What to Do with a Delivery of Wild Mushrooms

Take any (edible) 'shrooms you find and roast them for a super-easy side dish

Unique Mushrooms
Jake Cohen

I grew up with a strong disdain for white button mushrooms. My mother enjoyed them in everything: sliced raw on salad, steamed with spinach, and on top of her pizza. While an excellent cook, she was never able to grasp the concept of sautéing mushrooms until golden brown. As a result, I only knew mushrooms as soggy and flavorless.

When I arrived at my first produce identification course in culinary school, I began tasting gourmet mushrooms I had never seen or heard of before: chanterelle, morel, hen of the woods, lobster, oyster, and enoki. Each one was completely different in size and shape, but when sautéed in butter with garlic and thyme, all of them transformed into delicate bites of pure umami. I was a convert.

Chili lemon mushroom

Roasted Mushrooms with Chile-Lemon Oil

Mixed mushrooms are tossed with chile-lemon oil and roasted, resulting in a flavorful, umami-packed dish.Matt Taylor-Gross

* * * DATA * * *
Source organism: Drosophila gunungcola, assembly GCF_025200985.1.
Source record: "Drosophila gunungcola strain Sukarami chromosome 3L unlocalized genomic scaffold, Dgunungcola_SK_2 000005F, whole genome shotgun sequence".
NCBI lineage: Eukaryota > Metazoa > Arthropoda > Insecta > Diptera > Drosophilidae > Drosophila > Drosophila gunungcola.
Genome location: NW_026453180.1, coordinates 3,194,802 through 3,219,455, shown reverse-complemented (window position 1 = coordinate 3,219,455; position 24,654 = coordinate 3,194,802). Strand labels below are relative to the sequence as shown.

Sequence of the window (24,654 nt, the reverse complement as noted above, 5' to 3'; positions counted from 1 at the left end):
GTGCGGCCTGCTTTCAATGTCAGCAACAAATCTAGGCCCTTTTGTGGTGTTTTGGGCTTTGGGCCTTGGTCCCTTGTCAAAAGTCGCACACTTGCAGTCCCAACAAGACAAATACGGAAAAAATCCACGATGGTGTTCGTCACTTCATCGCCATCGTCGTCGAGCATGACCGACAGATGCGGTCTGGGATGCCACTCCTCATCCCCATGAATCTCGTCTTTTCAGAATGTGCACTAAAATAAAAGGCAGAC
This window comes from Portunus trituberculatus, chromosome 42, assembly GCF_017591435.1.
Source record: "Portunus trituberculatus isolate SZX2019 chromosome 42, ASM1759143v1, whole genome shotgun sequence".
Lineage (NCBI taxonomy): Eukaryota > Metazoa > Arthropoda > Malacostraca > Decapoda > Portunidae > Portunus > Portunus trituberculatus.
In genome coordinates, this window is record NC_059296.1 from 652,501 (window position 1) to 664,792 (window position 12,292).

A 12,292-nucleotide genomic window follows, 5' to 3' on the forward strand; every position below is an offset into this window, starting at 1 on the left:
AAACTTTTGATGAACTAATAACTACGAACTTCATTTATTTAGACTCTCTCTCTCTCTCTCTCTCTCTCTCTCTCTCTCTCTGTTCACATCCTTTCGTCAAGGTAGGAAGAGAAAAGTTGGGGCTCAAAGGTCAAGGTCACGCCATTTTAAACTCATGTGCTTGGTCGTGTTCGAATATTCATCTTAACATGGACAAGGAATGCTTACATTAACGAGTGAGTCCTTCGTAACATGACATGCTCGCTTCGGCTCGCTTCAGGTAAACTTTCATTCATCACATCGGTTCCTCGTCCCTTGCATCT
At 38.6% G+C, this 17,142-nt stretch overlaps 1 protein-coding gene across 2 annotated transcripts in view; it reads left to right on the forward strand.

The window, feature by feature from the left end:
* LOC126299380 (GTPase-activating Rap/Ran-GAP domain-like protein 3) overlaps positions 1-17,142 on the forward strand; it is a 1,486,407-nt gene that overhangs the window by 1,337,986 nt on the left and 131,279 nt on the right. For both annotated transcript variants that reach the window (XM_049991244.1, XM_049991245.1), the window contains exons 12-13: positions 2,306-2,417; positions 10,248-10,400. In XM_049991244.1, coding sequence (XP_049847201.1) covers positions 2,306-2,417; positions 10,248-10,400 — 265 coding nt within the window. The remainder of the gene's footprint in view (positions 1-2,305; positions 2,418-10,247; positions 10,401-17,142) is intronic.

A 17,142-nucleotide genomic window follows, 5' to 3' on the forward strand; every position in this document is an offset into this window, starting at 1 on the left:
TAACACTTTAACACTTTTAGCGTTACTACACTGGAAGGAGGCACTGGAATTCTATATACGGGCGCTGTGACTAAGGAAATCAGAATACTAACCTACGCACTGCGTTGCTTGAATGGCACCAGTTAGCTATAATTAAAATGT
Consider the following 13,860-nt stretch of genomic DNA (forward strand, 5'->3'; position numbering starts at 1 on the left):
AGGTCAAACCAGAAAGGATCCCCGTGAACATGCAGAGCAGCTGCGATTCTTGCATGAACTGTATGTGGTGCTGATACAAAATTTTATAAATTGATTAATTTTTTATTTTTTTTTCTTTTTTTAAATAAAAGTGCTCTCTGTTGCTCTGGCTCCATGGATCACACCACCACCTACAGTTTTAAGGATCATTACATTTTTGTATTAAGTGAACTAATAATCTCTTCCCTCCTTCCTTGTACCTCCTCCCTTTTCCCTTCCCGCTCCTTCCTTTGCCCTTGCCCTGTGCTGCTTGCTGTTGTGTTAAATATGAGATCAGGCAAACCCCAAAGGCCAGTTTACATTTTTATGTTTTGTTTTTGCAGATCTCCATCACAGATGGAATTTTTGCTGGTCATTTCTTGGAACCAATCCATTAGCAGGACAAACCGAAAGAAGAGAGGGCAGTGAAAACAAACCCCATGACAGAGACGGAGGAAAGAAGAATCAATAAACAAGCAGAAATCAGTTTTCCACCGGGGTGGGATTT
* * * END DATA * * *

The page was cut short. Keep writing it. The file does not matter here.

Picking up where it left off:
At the SAVEUR test kitchen, we recently received a case of wild mushrooms (grey oyster, pioppino, lion's mane, golden enoki, shiitake, hen of the woods, and lemon oyster) foraged by Tama Matsuoka Wong and I was told I could cook them however I wanted. So I played around with technique and flavor: I made a chile-lemon oil using fresh chile, lemon zest, garlic, shallot, and thyme, and dressed the mushrooms before roasting, instead of sautéing. As long as equal-sized pieces are spread out on a baking sheet in a single layer, roasting at 450° F yields a beautifully golden product with a delicious blend of textures: the enoki get crispy, like fried onions, while the lion's mane takes on a tender quality, like seared fish. The best part is you can use as many types as you want. This recipe has become my go-to for any mix of mushrooms.